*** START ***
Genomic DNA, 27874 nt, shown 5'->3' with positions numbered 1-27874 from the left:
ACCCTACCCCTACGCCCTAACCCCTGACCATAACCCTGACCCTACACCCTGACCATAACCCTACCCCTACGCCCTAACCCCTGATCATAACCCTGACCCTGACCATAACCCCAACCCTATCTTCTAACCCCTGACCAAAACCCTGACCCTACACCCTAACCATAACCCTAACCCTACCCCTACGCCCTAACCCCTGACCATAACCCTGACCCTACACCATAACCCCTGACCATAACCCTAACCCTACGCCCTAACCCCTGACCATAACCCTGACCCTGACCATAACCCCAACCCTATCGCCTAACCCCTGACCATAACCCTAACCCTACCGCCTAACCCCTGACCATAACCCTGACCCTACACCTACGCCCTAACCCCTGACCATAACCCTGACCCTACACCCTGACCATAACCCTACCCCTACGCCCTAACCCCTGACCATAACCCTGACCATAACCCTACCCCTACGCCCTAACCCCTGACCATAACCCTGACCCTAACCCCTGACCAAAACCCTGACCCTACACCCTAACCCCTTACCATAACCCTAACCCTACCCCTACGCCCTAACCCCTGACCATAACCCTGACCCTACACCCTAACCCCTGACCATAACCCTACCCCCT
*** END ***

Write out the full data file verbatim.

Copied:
Genomic DNA, 27874 nt, shown 5'->3' with positions numbered 1-27874 from the left:
ACCCTACCCCTACGCCCTAACCCCTGACCATAACCCTGACCCTACACCCTGACCATAACCCTACCCCTACGCCCTAACCCCTGATCATAACCCTGACCCTGACCATAACCCCAACCCTATCTTCTAACCCCTGACCAAAACCCTGACCCTACACCCTAACCATAACCCTAACCCTACCCCTACGCCCTAACCCCTGACCATAACCCTGACCCTACACCATAACCCCTGACCATAACCCTAACCCTACGCCCTAACCCCTGACCATAACCCTGACCCTGACCATAACCCCAACCCTATCGCCTAACCCCTGACCATAACCCTAACCCTACCGCCTAACCCCTGACCATAACCCTGACCCTACACCTACGCCCTAACCCCTGACCATAACCCTGACCCTACACCCTGACCATAACCCTACCCCTACGCCCTAACCCCTGACCATAACCCTGACCATAACCCTACCCCTACGCCCTAACCCCTGACCATAACCCTGACCCTAACCCCTGACCAAAACCCTGACCCTACACCCTAACCCCTTACCATAACCCTAACCCTACCCCTACGCCCTAACCCCTGACCATAACCCTGACCCTACACCCTAACCCCTGACCATAACCCTACCCCCT